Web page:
To: education-architecture-sig@...
Subject: Re: [education-architecture-sig] SIG Access, Inclusion, & Perpetuance

 

Taylor: I like the idea very much. A core part of your idea is that we make an effort to really try to speak in clear, and to the extent possible, non-jargon laden language. That is a valuable goal and perhaps should be part of a set of principles or similar community guidelines. 

 

I think there might be ways to do this that leverage tools we might be able to use without a monthly fee. 

 

For example, for the text-based communications, besides the list we have with the wiki site, we might consider using Telegram or Fleep.io - neither has a user fee, though the free versions do have various limitations.  

 

I’m an active Telegram user and one reason is they encrypt messages. if you are really concerned, you can use it in so-called secret chats that are peer-to-peer (no intermediary server storing the message) and if you really care, you can time their destruction. 

Aargon I looked at some time ago when DAOs were of rising interest. I’m a little concerned about the token-based attributes of governance.  I get that in public blockchain environments a central design principle is incenting sustainable participation. Rewarding participants through tokenization of interactions is one way to do that. Perhaps it’s not necessary to implement this attribute in simple organizations, but if anything along the lines of formal goverance and dispute resolution is envisioned then they have a proof of stake like approach to the roles that are required.

 

I’m interested to hear what others have to say about the idea. I understand the argument that if we aren’t willing to adopt some of the attributes and tools ourselves that we’re advocating are essential to reframe our practices and organizations  for the changing world, then we’re unlikely to get adoption by those skeptical of them.  In this early and rapidly changing stage of DLT evolution are we at a point that running EASIG on something like Aragon.org to use it’s distributed democracy features is worth the effort? That’s not a criticism - just an honest question.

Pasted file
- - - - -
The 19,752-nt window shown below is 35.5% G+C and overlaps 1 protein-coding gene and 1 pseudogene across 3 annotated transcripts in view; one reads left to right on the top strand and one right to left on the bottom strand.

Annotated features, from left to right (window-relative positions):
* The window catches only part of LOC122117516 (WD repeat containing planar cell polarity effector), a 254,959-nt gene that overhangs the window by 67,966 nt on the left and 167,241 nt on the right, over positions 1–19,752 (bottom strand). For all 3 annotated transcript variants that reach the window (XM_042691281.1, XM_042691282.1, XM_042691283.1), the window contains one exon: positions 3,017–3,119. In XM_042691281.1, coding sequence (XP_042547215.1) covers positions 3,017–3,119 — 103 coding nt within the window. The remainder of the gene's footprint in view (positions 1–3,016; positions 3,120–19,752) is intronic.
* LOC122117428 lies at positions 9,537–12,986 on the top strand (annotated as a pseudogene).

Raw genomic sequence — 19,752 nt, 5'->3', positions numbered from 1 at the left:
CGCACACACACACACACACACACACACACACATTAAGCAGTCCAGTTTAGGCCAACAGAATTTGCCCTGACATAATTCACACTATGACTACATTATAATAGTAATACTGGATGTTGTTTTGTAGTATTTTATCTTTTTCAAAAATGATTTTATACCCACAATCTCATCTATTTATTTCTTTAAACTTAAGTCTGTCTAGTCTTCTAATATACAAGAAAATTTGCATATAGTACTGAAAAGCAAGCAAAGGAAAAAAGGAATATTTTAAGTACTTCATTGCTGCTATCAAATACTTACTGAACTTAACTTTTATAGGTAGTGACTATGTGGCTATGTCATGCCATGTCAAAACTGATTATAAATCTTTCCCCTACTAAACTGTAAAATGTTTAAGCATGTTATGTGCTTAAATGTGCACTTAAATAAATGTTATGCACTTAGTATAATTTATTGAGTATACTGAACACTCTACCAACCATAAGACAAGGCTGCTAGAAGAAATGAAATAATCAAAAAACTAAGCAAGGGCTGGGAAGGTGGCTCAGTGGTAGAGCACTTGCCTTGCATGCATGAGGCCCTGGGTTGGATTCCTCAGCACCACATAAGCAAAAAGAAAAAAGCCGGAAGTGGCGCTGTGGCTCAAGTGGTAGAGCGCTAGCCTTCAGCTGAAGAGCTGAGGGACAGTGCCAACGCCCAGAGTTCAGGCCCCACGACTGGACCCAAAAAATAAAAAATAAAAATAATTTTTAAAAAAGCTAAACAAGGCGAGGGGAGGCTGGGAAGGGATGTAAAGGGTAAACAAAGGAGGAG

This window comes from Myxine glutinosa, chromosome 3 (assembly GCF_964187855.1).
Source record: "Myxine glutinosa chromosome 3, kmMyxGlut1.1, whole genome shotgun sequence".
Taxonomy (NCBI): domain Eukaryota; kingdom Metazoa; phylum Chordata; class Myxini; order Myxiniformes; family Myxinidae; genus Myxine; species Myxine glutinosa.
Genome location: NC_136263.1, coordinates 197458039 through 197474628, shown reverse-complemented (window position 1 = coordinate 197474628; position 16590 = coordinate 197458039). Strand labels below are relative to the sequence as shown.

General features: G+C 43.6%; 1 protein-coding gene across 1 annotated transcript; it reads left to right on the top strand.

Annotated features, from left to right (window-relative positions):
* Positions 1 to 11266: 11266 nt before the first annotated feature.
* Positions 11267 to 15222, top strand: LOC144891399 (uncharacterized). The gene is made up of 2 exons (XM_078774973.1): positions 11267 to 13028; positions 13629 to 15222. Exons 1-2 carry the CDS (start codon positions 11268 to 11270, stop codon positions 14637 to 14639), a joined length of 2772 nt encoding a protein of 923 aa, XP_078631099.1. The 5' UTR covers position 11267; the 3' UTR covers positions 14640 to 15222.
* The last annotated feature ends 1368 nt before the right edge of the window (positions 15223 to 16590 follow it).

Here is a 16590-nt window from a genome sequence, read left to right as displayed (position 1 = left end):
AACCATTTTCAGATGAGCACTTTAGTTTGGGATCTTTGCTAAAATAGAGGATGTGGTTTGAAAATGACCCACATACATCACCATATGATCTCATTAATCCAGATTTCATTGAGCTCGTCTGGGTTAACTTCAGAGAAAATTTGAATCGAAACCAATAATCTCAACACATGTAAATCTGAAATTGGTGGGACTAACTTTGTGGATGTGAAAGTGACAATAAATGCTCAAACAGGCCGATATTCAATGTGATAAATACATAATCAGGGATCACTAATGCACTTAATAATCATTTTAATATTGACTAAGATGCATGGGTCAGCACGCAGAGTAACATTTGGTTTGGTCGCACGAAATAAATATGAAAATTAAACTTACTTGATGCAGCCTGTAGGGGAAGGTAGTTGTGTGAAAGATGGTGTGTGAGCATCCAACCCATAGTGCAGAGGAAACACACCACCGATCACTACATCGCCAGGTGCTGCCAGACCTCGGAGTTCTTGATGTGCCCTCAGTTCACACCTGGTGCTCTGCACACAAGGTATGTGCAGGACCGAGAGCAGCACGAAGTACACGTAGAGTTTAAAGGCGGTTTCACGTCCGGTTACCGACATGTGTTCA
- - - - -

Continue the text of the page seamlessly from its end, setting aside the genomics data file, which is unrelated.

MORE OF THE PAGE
Cheers,

 Phil

 

P.S. Currently 1 ANT = 0.031709 ETH, and the USD value of ETH is 1 ETH=$177.12 USD, so 1 ANT = $5.62  (at least tonight ;-)

 

Faculty Affiliate, ASU

Senior Scholar, Center for New Designs in Learning and Scholarship (CNDLS)

Georgetown University

Founder and Principal

RHz Consulting LLC

Inquire-Listen-Design-Prototype-Analyze-Repeat

LinkedIn:http://www.linkedin.com/in/longpd



On Oct 3, 2019, at 11:03 PM, Taylor Kendal <wkendal@...> wrote:

@David (et. al.)...

I want to float a few ideas your way related to access/inclusion. As with many SIGs that emerge from a highly technical substrate (e.g. Linux/IBM), they're often entirely inaccessible (surely unintentionally) to those such a group is ultimately (I think/hope) meant to benefit/serve (i.e. the less-privileged majority). I'd be curious to know if this group would be appropriate for exploring new processes and strategies that blow open the doors to what still feels (IMHO, and again, unintentionally) like an insiders club with the potential to perpetuate systemic divides as opposed to closing them. 

E.g. What about a simple text-based interaction mechanism that allows everyone to have a voice in how this work evolves or the exploration of new democratizing governance mechanisms? 

*this stems from a conversation Matt Gee and I had regarding the imagining and building of new networks that deviate drastically (and intentionally) from those we've traditionally relied upon. If we don't change our own practices, I'm not sure we can expect to affect the educational systems and architectures we claim to have an interest in (re)defining.